“In these troubled economic times, when many Americans are concerned about the security of their jobs and health insurance, LGBT people should not also have to worry whether the COBRA safety net will be there to help protect the health of their families,” he said.

Continue Reading
Advertisement
1 Comment

1 Comment

  1. Joe Randolph

    April 3, 2010 at 11:52 am

    Gen. Conway, Commandant of the Marine Corps, does not require separate barracks for straights who are celibate, exclusively coital, or engage in a variety of sexual acts (in direct violation of Article 125 of the UCMJ but in accordance with the long-standing tacit policy of DADT for straights). Why not?

Leave a Reply

Your email address will not be published. Required fields are marked *

National

Jim Obergefell announces bid for seat in Ohio state legislature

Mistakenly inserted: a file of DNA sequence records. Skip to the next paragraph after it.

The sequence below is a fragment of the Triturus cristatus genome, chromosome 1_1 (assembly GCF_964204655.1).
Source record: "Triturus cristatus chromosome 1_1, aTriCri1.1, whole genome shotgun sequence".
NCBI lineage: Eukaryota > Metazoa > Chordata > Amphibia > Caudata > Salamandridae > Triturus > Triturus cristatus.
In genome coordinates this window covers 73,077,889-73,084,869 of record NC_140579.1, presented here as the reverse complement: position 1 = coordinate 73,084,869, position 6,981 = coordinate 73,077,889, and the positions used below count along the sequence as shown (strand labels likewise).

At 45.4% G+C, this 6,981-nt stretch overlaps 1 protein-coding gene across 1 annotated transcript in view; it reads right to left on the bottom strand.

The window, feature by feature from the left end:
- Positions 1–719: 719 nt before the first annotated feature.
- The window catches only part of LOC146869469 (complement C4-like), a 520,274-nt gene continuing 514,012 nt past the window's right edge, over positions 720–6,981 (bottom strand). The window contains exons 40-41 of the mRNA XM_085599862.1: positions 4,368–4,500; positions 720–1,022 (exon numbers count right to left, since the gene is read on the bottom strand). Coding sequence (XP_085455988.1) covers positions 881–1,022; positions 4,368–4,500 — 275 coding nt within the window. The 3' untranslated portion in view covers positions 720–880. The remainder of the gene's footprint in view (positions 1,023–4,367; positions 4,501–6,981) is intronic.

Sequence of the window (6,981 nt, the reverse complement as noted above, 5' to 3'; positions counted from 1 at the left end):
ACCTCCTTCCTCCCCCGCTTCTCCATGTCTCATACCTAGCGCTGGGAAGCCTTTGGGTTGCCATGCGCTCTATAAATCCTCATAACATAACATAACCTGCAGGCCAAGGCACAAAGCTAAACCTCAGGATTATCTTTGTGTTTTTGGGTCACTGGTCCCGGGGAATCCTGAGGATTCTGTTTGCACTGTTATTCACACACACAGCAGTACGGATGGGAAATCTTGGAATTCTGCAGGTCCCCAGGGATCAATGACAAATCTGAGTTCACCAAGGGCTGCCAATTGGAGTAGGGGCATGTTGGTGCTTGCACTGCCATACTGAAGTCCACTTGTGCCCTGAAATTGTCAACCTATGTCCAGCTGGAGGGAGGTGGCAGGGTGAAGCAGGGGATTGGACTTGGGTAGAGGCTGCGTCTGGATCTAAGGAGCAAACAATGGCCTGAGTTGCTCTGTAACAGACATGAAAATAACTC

Marriage plaintiff moves on to new endeavor

Published

on

First Amendment Defense Act, gay news, Washington Blade
Jim Obergefell has announced he'd seek a seat in the Ohio state legislature.

Jim Obergefell, the lead plaintiff in the litigation that ensured same-sex couples have the right to marry nationwide, announced on Tuesday he’d pursue a new endeavor and run for a seat in the state legislature in his home state of Ohio.

“You deserve a representative who does the right thing, no matter what. You deserve a representative who fights to make things better for everyone,” Obergefell said. “I’ve been part of a national civil rights case that made life better for millions of Americans. Simply put, I fight for what’s right and just.”

Obergefell, who claims residency in Sandusky, Ohio, is seeking a seat to represent 89th Ohio District, which comprises Erie and Ottawa Counties. A key portion of his announcement was devoted to vowing to protect the Great Lakes adjacent to Ohio.

“We need to invest in our Great Lake, protect our Great Lake, and make the nation envious that Ohio has smartly invested in one of the greatest freshwater assets in the world,” Obergefell said.